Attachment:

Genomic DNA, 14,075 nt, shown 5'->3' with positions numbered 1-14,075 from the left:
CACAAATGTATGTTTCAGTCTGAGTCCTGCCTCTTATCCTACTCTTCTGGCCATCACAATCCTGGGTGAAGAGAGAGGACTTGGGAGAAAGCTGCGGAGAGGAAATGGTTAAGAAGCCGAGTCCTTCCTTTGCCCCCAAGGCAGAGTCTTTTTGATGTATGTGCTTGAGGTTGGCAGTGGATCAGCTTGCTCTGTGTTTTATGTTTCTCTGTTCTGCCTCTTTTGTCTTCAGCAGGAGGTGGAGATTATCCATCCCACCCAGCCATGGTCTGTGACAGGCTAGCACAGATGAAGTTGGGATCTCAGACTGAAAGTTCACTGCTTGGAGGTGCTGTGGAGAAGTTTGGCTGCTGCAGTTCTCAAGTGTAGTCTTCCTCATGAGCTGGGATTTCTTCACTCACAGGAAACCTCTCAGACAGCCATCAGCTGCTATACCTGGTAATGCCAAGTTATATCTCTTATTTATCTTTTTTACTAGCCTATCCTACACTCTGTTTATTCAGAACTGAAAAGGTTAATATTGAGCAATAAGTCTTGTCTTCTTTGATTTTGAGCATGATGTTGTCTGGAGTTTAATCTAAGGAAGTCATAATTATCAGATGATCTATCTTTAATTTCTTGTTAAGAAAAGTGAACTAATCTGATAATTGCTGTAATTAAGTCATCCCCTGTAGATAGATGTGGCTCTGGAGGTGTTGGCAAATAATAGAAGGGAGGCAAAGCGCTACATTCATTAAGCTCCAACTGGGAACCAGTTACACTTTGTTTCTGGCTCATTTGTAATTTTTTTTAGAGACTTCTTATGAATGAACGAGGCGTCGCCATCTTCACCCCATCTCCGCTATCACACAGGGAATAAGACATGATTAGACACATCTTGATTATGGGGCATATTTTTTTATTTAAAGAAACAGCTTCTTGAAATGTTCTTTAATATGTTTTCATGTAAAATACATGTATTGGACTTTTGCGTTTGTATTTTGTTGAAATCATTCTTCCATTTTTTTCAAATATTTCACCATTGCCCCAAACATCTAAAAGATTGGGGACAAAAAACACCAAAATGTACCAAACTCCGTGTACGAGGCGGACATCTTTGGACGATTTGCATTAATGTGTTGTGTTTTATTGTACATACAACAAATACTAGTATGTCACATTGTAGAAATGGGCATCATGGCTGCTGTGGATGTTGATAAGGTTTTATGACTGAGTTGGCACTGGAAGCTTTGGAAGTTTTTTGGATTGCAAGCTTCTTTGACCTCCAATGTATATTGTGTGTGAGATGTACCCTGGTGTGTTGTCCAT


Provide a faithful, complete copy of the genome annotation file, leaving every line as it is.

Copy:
Genomic DNA, 14,075 nt, shown 5'->3' with positions numbered 1-14,075 from the left:
CACAAATGTATGTTTCAGTCTGAGTCCTGCCTCTTATCCTACTCTTCTGGCCATCACAATCCTGGGTGAAGAGAGAGGACTTGGGAGAAAGCTGCGGAGAGGAAATGGTTAAGAAGCCGAGTCCTTCCTTTGCCCCCAAGGCAGAGTCTTTTTGATGTATGTGCTTGAGGTTGGCAGTGGATCAGCTTGCTCTGTGTTTTATGTTTCTCTGTTCTGCCTCTTTTGTCTTCAGCAGGAGGTGGAGATTATCCATCCCACCCAGCCATGGTCTGTGACAGGCTAGCACAGATGAAGTTGGGATCTCAGACTGAAAGTTCACTGCTTGGAGGTGCTGTGGAGAAGTTTGGCTGCTGCAGTTCTCAAGTGTAGTCTTCCTCATGAGCTGGGATTTCTTCACTCACAGGAAACCTCTCAGACAGCCATCAGCTGCTATACCTGGTAATGCCAAGTTATATCTCTTATTTATCTTTTTTACTAGCCTATCCTACACTCTGTTTATTCAGAACTGAAAAGGTTAATATTGAGCAATAAGTCTTGTCTTCTTTGATTTTGAGCATGATGTTGTCTGGAGTTTAATCTAAGGAAGTCATAATTATCAGATGATCTATCTTTAATTTCTTGTTAAGAAAAGTGAACTAATCTGATAATTGCTGTAATTAAGTCATCCCCTGTAGATAGATGTGGCTCTGGAGGTGTTGGCAAATAATAGAAGGGAGGCAAAGCGCTACATTCATTAAGCTCCAACTGGGAACCAGTTACACTTTGTTTCTGGCTCATTTGTAATTTTTTTTAGAGACTTCTTATGAATGAACGAGGCGTCGCCATCTTCACCCCATCTCCGCTATCACACAGGGAATAAGACATGATTAGACACATCTTGATTATGGGGCATATTTTTTTATTTAAAGAAACAGCTTCTTGAAATGTTCTTTAATATGTTTTCATGTAAAATACATGTATTGGACTTTTGCGTTTGTATTTTGTTGAAATCATTCTTCCATTTTTTTCAAATATTTCACCATTGCCCCAAACATCTAAAAGATTGGGGACAAAAAACACCAAAATGTACCAAACTCCGTGTACGAGGCGGACATCTTTGGACGATTTGCATTAATGTGTTGTGTTTTATTGTACATACAACAAATACTAGTATGTCACATTGTAGAAATGGGCATCATGGCTGCTGTGGATGTTGATAAGGTTTTATGACTGAGTTGGCACTGGAAGCTTTGGAAGTTTTTTGGATTGCAAGCTTCTTTGACCTCCAATGTATATTGTGTGTGAGATGTACCCTGGTGTGTTGTCCAT